Microwave radar cross sections and Doppler velocities measured in the surf zone
Frasier, Stephen J.
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The relationship between microwave imaging radar measurements of fluid velocities in the surf zone and shoaling, breaking, and broken waves is studied with field observations. Normalized radar cross section (NRCS) and Doppler velocity are estimated from microwave measurements at near-grazing angles, and in situ fluid velocities are measured with acoustic Doppler velocimeters (ADVs). Joint histograms of radar cross section and Doppler velocity cluster into identifiable distributions. The NRCS values from pixels with large NRCS and high Doppler velocities (>2 m/s) decrease with decreasing bore height to the shoreline, similar to scattering from a cylinder with decreasing radius. The Doppler velocities associated with these regions in the histograms agree well with theoretical wave phase velocities. Radar and ADV measurements of fluid velocities between bore crests have similarly shaped energy density spectra for frequencies above about 0.1 Hz, but energy levels from the radar are an order of magnitude higher than those of the ADV data. Instantaneous interbore Doppler velocities are correlated with ADV measured fluid velocities but are offset by 0.8 m/s. This offset may be due to Bragg wave phase velocities, wind drift, range and azimuth sidelobes, the finite spatial resolution of the radar, and differences between mean flows measured at the surface with radar and flows measured below the surface with ADVs. Shoaling and breaking waves measured through radar grating lobes significantly affect both the Doppler velocities near the edges of the images and the scattering from the rear faces of waves, causing large Doppler velocities to be observed in these regions.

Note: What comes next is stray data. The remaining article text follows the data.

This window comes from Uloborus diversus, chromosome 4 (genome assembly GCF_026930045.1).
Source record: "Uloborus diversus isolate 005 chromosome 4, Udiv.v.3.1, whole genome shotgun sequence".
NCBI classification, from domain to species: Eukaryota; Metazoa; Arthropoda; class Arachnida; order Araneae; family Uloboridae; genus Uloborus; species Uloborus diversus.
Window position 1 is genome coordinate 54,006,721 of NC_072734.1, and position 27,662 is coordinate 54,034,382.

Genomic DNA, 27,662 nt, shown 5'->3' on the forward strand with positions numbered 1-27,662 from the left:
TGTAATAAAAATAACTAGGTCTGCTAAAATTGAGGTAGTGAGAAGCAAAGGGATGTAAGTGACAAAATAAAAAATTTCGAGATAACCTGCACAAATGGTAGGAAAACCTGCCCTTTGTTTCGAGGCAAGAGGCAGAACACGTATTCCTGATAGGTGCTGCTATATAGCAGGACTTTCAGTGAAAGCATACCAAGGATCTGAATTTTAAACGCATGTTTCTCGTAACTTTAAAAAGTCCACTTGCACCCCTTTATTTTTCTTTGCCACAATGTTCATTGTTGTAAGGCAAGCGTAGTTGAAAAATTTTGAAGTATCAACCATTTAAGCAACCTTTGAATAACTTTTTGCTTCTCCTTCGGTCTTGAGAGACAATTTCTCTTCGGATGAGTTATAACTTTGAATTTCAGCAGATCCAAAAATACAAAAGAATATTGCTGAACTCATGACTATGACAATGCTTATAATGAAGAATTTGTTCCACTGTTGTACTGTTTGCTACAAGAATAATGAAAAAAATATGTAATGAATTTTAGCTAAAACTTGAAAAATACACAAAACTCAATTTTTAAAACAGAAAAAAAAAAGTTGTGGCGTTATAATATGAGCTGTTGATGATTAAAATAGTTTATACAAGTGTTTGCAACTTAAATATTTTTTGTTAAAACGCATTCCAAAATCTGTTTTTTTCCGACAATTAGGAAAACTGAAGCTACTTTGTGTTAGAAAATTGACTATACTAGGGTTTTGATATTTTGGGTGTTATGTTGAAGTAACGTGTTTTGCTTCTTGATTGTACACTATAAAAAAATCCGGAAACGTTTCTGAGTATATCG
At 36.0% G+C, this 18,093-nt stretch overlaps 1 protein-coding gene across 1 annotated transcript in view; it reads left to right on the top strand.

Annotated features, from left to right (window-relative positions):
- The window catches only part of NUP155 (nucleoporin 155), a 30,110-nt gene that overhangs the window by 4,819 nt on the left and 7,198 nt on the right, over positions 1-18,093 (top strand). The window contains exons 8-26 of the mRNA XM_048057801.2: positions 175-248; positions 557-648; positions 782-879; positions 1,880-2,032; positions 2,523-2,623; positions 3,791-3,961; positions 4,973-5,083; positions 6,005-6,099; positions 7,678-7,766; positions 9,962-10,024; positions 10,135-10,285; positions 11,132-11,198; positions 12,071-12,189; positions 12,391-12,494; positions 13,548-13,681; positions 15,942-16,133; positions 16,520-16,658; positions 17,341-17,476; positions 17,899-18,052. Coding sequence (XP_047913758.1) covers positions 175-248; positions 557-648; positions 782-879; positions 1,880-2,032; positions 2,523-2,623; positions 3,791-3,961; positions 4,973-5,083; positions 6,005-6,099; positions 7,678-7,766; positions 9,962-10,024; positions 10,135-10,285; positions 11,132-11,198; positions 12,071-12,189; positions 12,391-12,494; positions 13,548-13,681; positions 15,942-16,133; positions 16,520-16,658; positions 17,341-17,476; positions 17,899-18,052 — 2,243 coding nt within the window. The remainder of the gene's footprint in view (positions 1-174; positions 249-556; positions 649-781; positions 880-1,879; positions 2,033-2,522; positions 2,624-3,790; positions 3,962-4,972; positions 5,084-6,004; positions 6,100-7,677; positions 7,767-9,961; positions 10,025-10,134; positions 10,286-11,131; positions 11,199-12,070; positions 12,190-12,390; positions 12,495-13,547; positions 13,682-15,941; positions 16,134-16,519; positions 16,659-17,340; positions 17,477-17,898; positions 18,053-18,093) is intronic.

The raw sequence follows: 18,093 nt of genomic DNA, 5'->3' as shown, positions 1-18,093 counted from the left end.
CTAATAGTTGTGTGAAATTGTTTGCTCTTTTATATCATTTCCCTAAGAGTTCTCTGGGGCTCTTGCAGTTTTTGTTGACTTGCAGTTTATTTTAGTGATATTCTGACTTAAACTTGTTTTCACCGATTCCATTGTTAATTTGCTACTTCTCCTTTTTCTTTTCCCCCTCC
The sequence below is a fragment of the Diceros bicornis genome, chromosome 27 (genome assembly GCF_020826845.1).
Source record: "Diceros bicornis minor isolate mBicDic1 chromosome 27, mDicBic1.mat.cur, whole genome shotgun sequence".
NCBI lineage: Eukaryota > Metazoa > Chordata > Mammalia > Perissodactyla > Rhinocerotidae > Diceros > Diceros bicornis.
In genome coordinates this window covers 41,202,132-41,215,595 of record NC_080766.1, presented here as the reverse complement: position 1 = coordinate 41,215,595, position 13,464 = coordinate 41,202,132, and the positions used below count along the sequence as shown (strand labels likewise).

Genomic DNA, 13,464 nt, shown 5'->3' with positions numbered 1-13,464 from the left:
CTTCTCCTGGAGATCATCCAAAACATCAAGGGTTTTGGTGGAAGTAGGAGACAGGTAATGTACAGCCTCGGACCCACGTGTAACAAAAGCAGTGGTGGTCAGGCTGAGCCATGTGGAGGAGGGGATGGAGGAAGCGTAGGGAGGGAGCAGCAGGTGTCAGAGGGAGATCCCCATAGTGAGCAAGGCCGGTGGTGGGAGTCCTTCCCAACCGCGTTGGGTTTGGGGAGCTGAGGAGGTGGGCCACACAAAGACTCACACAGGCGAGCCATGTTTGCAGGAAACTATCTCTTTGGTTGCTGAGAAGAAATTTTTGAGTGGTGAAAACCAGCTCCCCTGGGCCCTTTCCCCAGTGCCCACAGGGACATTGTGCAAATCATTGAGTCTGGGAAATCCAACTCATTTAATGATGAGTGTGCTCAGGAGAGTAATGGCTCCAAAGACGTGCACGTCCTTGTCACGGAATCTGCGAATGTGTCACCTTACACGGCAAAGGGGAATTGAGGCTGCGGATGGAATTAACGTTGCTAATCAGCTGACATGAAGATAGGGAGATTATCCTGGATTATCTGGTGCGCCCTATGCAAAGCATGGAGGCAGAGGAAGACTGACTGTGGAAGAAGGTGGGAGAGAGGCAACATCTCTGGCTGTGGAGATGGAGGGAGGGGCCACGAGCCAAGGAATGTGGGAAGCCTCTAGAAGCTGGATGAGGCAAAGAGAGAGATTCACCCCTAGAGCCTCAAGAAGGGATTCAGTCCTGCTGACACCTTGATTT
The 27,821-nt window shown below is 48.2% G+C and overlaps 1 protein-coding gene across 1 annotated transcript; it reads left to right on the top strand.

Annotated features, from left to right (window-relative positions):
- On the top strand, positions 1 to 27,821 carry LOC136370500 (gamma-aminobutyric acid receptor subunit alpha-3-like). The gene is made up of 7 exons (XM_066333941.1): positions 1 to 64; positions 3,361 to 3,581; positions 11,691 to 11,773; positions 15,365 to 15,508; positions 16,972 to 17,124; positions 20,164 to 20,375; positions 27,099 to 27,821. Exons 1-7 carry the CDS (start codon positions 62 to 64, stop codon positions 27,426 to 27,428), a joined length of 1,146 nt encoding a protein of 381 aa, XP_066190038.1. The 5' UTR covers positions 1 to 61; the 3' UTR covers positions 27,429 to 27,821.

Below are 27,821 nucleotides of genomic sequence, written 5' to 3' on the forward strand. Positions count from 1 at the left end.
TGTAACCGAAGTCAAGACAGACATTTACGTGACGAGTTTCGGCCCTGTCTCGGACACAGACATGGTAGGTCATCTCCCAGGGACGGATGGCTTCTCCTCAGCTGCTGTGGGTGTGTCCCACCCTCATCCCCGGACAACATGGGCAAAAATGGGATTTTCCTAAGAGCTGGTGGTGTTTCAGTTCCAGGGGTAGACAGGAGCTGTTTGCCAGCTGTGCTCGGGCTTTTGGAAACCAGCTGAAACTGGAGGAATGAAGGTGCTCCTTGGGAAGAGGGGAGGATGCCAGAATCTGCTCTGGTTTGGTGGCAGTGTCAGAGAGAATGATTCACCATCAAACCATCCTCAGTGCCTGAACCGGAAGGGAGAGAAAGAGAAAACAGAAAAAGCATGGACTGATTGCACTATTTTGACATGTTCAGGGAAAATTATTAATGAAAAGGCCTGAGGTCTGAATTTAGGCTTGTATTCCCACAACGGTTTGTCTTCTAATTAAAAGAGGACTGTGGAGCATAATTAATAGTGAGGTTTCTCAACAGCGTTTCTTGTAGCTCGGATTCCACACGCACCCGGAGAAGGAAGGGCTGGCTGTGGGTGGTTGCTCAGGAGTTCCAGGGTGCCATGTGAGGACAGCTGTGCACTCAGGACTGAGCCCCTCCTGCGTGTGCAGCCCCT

Author Posting. © American Geophysical Union, 2005. This article is posted here by permission of American Geophysical Union for personal use, not for redistribution. The definitive version was published in Journal of Geophysical Research 110 (2005): C12024, doi:10.1029/2005JC003022.
Suggested CitationJournal of Geophysical Research 110 (2005): C12024
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